Electric cars hidden for a reason
Gas prices are high and my ears are becoming numb from the sound of angry consumers. With loud grunts at gas stations and newspaper stories every ÂÂday about the high prices, solutions are falling behind to complaints. Statistics are recited on every news show about the record-breaking increase in oil prices. Either it has never climbed so fast in a week, or never so fast in a day, or never this high in general.
It seems either something needs to be done or we need to just stop complaining. But should we aim the loaded blame gun at now? Car companies, oil companies or the big bad government? The government seemingly does nothing. Bush is sitting in his office watching the oil prices rise as if he is saying, “I told you so. We should have drilled.” Well the government might not be to blame – maybe the car companies and oil companies are lobbying too much to fight back. We too often point the finger at others before we point the finger towards ourselves. We must become smarter consumers of oil before we blame everyone else. We blame everyone else because, let’s face it, it’s easier.
Another topic that comes into play is the rumored technology being withheld from the general public in fear of the oil companies losing money, such as a car that can run on only electricity for around 200 miles without charging. With the daily driving distance for the average American being around 75 miles, it is easy to say this technology is useful and needed. But what if this technology were introduced tomorrow?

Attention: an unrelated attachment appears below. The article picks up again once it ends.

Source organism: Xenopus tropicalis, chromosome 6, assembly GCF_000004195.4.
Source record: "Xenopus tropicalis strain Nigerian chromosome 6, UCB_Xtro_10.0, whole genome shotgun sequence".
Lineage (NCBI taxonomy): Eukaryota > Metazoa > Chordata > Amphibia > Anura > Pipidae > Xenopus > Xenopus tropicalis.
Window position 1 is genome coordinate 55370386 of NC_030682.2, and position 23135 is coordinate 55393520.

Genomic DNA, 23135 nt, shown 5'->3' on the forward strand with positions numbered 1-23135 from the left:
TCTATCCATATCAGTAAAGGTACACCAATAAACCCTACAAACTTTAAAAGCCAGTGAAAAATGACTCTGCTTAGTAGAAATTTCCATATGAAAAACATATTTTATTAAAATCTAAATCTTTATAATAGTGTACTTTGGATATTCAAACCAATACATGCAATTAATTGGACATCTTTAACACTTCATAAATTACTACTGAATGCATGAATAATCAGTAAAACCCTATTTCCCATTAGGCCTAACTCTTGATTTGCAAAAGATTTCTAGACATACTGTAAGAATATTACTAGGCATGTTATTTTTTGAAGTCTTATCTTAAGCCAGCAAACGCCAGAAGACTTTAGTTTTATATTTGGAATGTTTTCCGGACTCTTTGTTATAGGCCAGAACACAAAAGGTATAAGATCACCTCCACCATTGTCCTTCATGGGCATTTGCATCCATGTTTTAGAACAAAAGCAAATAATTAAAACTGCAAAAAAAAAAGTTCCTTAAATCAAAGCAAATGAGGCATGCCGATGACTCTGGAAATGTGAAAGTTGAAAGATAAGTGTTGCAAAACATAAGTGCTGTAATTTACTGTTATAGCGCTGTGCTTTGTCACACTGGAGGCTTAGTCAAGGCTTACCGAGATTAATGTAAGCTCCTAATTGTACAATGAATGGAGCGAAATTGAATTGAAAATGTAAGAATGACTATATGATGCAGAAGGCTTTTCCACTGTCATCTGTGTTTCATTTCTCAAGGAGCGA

With GM laying off employees and car sales for American autos slumping, some say if the car companies had this technology they would be making it. Anything that would sell they would make, right? For a minute let’s say it is true.
The movie Who Killed the Electric Car, about GM’s EV1 car built in the early 1990s, is convincing. It effectively shows that the people in power are hiding something from us. It featured the history of the EV1, a 200-mile range, fully electric car introduced in California. But suddenly GM pulled all cars out of the hands of the owners (who were lent the cars by GM) and the cars were destroyed – never to be heard from again.
But are they as sinister as they appear? Do they hide technology just to fatten their pockets? With our country being built on the gasoline-consuming automobile, what would happen if a solely electric powered car were to be made tomorrow? If the shareholders are keeping this technology from us, is that really a bad thing?
A healthy economy works off of spending. We spend money to make money. The gasoline-powered car literally forces you to spend money on it almost daily, not only on gas. Think about where you live. Now think about how many Auto Zones, Advance Autos, O-Reilly Auto Parts and AC Delco stores are close to you. Now think about how many automotive shops are in your area alone. Now consider this: the technology the powerful people hide from us would eliminate the majority of these businesses.